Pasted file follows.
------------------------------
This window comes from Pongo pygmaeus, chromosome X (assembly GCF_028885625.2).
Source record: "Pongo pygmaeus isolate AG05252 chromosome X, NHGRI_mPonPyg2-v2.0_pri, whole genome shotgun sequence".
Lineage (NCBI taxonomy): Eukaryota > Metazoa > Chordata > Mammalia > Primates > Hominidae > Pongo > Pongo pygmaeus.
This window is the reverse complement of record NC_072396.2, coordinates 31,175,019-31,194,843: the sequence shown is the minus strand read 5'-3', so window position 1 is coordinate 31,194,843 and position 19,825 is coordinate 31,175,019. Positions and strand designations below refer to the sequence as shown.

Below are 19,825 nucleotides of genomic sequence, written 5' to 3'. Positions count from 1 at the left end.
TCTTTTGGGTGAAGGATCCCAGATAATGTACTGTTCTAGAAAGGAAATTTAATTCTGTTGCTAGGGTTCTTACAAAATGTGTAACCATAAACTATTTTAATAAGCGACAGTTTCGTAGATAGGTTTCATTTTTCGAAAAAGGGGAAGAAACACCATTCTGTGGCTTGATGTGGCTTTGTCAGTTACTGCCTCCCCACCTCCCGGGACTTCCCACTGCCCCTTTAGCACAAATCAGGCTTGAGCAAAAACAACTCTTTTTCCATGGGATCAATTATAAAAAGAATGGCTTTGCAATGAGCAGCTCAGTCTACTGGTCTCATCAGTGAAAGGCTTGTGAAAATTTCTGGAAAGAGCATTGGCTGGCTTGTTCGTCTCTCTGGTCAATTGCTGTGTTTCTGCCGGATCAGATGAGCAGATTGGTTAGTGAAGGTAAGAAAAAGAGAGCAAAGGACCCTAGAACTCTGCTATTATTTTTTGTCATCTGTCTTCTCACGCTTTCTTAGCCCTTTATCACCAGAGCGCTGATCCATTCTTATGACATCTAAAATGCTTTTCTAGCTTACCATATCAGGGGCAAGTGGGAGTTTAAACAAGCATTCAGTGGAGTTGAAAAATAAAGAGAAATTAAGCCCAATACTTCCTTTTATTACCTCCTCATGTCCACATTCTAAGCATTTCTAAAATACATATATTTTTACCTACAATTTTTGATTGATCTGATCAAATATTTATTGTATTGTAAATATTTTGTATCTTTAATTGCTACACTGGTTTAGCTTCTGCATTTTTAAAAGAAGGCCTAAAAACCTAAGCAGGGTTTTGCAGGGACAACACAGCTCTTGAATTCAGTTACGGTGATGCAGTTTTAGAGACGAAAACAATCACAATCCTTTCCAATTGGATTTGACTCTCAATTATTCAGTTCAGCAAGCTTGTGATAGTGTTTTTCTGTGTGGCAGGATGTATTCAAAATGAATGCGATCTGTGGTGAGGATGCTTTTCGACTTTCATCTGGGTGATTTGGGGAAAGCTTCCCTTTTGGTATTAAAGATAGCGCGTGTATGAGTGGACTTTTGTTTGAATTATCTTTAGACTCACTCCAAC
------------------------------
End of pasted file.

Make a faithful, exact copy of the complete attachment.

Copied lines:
This window comes from Pongo pygmaeus, chromosome X (assembly GCF_028885625.2).
Source record: "Pongo pygmaeus isolate AG05252 chromosome X, NHGRI_mPonPyg2-v2.0_pri, whole genome shotgun sequence".
Lineage (NCBI taxonomy): Eukaryota > Metazoa > Chordata > Mammalia > Primates > Hominidae > Pongo > Pongo pygmaeus.
This window is the reverse complement of record NC_072396.2, coordinates 31,175,019-31,194,843: the sequence shown is the minus strand read 5'-3', so window position 1 is coordinate 31,194,843 and position 19,825 is coordinate 31,175,019. Positions and strand designations below refer to the sequence as shown.

Below are 19,825 nucleotides of genomic sequence, written 5' to 3'. Positions count from 1 at the left end.
TCTTTTGGGTGAAGGATCCCAGATAATGTACTGTTCTAGAAAGGAAATTTAATTCTGTTGCTAGGGTTCTTACAAAATGTGTAACCATAAACTATTTTAATAAGCGACAGTTTCGTAGATAGGTTTCATTTTTCGAAAAAGGGGAAGAAACACCATTCTGTGGCTTGATGTGGCTTTGTCAGTTACTGCCTCCCCACCTCCCGGGACTTCCCACTGCCCCTTTAGCACAAATCAGGCTTGAGCAAAAACAACTCTTTTTCCATGGGATCAATTATAAAAAGAATGGCTTTGCAATGAGCAGCTCAGTCTACTGGTCTCATCAGTGAAAGGCTTGTGAAAATTTCTGGAAAGAGCATTGGCTGGCTTGTTCGTCTCTCTGGTCAATTGCTGTGTTTCTGCCGGATCAGATGAGCAGATTGGTTAGTGAAGGTAAGAAAAAGAGAGCAAAGGACCCTAGAACTCTGCTATTATTTTTTGTCATCTGTCTTCTCACGCTTTCTTAGCCCTTTATCACCAGAGCGCTGATCCATTCTTATGACATCTAAAATGCTTTTCTAGCTTACCATATCAGGGGCAAGTGGGAGTTTAAACAAGCATTCAGTGGAGTTGAAAAATAAAGAGAAATTAAGCCCAATACTTCCTTTTATTACCTCCTCATGTCCACATTCTAAGCATTTCTAAAATACATATATTTTTACCTACAATTTTTGATTGATCTGATCAAATATTTATTGTATTGTAAATATTTTGTATCTTTAATTGCTACACTGGTTTAGCTTCTGCATTTTTAAAAGAAGGCCTAAAAACCTAAGCAGGGTTTTGCAGGGACAACACAGCTCTTGAATTCAGTTACGGTGATGCAGTTTTAGAGACGAAAACAATCACAATCCTTTCCAATTGGATTTGACTCTCAATTATTCAGTTCAGCAAGCTTGTGATAGTGTTTTTCTGTGTGGCAGGATGTATTCAAAATGAATGCGATCTGTGGTGAGGATGCTTTTCGACTTTCATCTGGGTGATTTGGGGAAAGCTTCCCTTTTGGTATTAAAGATAGCGCGTGTATGAGTGGACTTTTGTTTGAATTATCTTTAGACTCACTCCAAC